There’s plenty of evidence of Judge Cannon’s unwarranted animus towards the government scattered across the case, beyond the rulings that were reversed. For instance, in November of last year, prosecutors alerted Judge Cannon that Trump’s lawyers were playing both sides against the middle, asking her to delay his trial in front of her because it was too close in time to his trial in the District of Columbia, while at the same time, asking the Judge in D.C. to delay the trial there as well. You might have expected Judge Cannon to be upset with the defense about this, but she was not. Instead she lambasted the prosecution for alerting her to the situation. At the time I wrote, “Jack Smith may well regret toughing it out instead of seeking to recuse Cannon straight off the bat when he had the opportunity.”

A trial judge has ample opportunity to influence the outcome of a case. They make calls about what evidence is admissible at trial, and if a defendant is acquitted, there is no way for the government to object to those calls. Judge Cannon could, for instance, find there is merit to Trump’s argument that the search of Mar-a-Lago was invalid and refuse to let the government use any of the evidence they seized, effectively gutting the case. She could rule for Trump after all of the evidence was in, saying the government failed to prove one or more elements of its case. We rely on the neutrality of judges to keep the system on an even keel. They are supposed to be objective umpires. Fool me once, shame on you; fool me twice shame on me. I do not view Judge Cannon as a neutral arbiter in this case.

When the Eleventh Circuit ruled against Judge Cannon previously, they were sharply critical of the way she handled the case, going beyond the kind of reversal where the appellate court thinks the district judge got it wrong while acting in good faith. That’s the typical scenario in an appeal where the trial judge gets reversed. There are many close calls, and judges acting in good faith can disagree. But the tenor of the Eleventh Circuit’s opinion reversing Cannon was different, finding she lacked jurisdiction to consider Trump’s end run around the government’s search warrant and insinuating it was not a particularly close call. Judge Cannon’s decision was favorable to Trump by virtue of all but ignoring the law, refusing to apply it correctly, and rejecting the government’s position without explaining why. On its own it was the sort of extreme error that rises to the level of Martin, calling into question both whether the judge could set aside her previous views and whether a reasonable person would question her ability to handle the case fairly. In that ruling, Cannon acknowledged her decisions were “inherently impacted by the position formerly held by the plaintiff,” i.e., that he had been the president. Her subsequent rulings have done nothing to ameliorate the early concerns about her ability to handle the case fairly.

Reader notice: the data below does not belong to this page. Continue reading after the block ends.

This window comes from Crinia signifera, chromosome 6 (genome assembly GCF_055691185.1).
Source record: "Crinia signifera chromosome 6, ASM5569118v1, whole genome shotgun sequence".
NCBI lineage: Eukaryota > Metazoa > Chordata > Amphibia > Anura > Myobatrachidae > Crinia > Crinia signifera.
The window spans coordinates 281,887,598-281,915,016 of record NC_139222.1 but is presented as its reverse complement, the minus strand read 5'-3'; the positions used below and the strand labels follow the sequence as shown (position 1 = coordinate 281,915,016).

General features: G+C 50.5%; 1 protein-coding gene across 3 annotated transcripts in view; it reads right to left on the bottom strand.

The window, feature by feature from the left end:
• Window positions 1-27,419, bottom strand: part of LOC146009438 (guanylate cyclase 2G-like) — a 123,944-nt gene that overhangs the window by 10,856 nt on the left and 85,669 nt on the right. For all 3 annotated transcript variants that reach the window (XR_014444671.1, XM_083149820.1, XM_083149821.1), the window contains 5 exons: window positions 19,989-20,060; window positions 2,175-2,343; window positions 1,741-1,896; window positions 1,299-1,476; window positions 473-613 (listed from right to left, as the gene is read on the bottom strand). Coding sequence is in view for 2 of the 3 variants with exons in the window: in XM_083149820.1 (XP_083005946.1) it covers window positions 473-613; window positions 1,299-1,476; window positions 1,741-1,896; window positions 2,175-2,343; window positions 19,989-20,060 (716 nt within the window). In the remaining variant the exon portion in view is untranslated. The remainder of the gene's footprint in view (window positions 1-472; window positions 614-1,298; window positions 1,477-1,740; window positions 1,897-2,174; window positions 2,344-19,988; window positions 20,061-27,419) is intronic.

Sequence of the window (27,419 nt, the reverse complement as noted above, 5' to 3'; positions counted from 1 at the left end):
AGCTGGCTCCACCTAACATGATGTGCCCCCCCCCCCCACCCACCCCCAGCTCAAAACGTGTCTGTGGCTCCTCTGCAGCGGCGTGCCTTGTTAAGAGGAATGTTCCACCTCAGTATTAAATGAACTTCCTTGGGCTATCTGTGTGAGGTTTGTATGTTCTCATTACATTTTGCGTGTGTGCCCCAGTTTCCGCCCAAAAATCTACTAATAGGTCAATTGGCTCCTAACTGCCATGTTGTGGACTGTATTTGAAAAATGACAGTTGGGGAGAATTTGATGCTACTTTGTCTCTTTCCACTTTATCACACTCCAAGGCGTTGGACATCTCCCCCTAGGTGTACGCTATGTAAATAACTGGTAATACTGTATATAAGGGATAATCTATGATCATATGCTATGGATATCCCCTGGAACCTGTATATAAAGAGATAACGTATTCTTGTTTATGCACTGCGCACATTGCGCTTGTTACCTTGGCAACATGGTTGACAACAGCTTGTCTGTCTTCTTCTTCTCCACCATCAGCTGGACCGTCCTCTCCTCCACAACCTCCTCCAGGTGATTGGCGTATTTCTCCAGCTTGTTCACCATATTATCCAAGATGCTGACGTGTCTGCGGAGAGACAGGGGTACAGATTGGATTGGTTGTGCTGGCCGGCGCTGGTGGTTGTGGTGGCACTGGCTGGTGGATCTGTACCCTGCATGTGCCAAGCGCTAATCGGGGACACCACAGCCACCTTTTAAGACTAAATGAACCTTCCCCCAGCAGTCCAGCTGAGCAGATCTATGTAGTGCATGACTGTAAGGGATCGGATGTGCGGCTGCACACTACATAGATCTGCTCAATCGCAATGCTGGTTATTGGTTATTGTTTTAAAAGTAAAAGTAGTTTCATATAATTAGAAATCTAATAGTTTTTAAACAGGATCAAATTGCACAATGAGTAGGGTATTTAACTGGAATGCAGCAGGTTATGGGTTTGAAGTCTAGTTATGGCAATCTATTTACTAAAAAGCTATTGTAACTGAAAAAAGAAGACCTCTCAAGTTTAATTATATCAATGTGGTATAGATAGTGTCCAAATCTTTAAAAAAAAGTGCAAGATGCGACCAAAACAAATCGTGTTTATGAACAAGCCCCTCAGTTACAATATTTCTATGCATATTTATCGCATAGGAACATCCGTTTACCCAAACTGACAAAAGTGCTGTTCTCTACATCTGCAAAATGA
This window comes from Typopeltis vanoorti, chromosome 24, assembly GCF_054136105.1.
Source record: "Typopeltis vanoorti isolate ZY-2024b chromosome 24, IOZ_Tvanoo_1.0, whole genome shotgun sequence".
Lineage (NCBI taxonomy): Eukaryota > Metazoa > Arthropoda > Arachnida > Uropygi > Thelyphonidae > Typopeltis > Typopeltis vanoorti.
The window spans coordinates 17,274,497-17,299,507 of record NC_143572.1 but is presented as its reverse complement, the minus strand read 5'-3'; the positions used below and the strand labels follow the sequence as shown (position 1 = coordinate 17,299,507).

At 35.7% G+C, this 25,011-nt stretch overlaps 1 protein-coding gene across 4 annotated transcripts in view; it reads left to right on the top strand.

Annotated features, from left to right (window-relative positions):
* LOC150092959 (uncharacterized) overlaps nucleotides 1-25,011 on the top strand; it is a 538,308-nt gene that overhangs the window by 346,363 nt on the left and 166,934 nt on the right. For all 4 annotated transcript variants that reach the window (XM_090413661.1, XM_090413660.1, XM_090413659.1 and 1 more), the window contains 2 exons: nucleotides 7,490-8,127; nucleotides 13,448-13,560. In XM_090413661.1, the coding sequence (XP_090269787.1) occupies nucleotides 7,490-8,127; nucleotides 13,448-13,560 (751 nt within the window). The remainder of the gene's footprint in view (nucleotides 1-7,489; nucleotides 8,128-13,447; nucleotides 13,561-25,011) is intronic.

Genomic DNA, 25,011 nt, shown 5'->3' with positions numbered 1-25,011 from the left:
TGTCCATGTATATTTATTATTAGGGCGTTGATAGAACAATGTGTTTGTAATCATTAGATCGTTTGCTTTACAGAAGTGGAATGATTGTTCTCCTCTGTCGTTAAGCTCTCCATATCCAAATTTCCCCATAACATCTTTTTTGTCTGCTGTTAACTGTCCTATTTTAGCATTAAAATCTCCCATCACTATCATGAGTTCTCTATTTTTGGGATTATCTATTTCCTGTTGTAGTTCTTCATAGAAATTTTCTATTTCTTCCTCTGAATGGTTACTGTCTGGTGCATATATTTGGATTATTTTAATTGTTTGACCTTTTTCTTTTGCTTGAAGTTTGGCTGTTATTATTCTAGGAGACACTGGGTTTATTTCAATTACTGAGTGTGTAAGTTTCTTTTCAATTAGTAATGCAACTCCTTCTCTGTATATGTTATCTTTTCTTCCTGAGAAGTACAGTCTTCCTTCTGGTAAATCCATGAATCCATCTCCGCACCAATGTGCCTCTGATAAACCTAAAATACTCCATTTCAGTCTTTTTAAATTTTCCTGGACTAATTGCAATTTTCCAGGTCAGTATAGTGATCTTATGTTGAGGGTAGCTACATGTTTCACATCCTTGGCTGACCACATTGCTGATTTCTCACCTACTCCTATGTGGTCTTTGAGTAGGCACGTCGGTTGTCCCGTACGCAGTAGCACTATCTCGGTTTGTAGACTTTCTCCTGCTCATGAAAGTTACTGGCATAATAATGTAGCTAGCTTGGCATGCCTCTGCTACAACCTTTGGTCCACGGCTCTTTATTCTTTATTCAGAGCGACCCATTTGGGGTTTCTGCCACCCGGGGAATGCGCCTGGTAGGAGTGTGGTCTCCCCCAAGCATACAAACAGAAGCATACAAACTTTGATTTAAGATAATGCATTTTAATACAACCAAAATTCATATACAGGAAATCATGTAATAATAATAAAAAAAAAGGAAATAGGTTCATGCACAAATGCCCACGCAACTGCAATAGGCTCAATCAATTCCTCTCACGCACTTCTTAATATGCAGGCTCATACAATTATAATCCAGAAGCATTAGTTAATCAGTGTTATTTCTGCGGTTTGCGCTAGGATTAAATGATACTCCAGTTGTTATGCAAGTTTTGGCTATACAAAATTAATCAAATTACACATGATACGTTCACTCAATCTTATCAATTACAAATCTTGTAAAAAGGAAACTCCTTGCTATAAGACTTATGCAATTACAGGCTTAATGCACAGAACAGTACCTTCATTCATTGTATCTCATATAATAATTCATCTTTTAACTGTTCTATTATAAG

If the Special Counsel’s office files a motion to recuse and Judge Cannon declines to step aside, the rules require her to “issue a ruling on the record, stating the grounds for denying the request.” Jack Smith would be able to appeal. Yes, it would be late, but in this case, better late than never. Because the alternative will be an injustice.

Thank you for being here at Civil Discourse with me. I really appreciate all of your comments and thoughts and your commitment to democracy. You remind me on a daily basis that there are a lot of us who want to see this through, and I’m grateful.

We’re in this together,



Joyce Vance @joycevance2

Now: Law Prof, MSNBC/NBC Legal Analyst, Podcaster Before: US Atty, Fed'l prosecutor Always: Wife, Mom, Dogs, Cats & Chickens, Knitting

Source URL: https://portside.org/2024-03-22/really-just-file-motion-recuse-already